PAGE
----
Published in the June 2015 issue of Today’s Hospitalist
I enjoyed your recent cover story on the role of primary care physicians in acute hospitalizations (“Could you drag PCPs back to the hospital?,” April, page 24). I spent the first seven years of my career as a traditional internist and have been a full-time hospitalist for the past 11 years.
I greatly enjoy my work in acute and critical care, and I appreciate the good things the hospitalist model has brought to our health care system: 24-hour physician availability, better throughput and length of stay, standardized care and clinical teaching, all of which are very good for patients. Plus, a more predictable schedule that is good for physicians.
But over my career, I have watched the hospitalist movement and read the hospitalist literature with concern. The current system isolates patients from their primary care physicians precisely when patients need them most. The most immediate unintended consequence is a loss of clinical information: a patient’s cognitive reaction to illness, psychosocial data such as family dynamics, hidden substance abuse, an ability or willingness to be medically compliant, and end-of-life care wishes. When primary care physicians have no direct role in hospital care, all that insight is lost.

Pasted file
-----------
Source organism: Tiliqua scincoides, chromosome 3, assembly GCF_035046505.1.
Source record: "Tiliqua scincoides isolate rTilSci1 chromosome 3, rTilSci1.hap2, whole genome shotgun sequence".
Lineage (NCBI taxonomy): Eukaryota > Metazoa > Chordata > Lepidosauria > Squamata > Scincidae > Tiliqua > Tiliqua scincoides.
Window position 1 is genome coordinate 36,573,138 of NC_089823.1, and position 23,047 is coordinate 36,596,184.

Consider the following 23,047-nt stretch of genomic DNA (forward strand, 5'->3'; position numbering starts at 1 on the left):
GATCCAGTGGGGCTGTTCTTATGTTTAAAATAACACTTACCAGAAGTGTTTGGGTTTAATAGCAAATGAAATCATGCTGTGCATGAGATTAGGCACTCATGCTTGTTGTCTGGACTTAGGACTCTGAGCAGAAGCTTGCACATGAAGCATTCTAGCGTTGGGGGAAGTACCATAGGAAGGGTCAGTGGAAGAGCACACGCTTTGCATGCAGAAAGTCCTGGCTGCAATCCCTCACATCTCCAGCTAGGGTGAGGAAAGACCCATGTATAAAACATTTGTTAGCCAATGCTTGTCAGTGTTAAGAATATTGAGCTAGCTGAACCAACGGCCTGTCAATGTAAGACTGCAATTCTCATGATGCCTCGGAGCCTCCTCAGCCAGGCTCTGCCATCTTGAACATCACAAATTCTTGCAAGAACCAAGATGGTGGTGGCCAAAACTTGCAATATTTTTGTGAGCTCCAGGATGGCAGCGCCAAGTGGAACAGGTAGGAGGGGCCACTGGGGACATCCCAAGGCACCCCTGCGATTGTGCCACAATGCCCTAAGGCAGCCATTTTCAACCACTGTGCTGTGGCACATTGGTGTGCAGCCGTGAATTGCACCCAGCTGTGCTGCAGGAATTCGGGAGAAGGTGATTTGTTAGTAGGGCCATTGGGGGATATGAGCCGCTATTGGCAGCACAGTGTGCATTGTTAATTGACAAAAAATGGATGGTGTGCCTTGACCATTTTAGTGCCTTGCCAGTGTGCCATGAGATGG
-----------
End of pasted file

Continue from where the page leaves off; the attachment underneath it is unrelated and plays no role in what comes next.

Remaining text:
I believe the time has come to modify our current hospital care model and bring primary care physicians back to the hospital as consultants to enhance the care hospitalists deliver. Such a consulting role needs to be manageable and sustainable for both primary care doctors and hospitalists with the overarching goal of more efficient, cost-effective and compassionate care.
James J. Cappola III, MD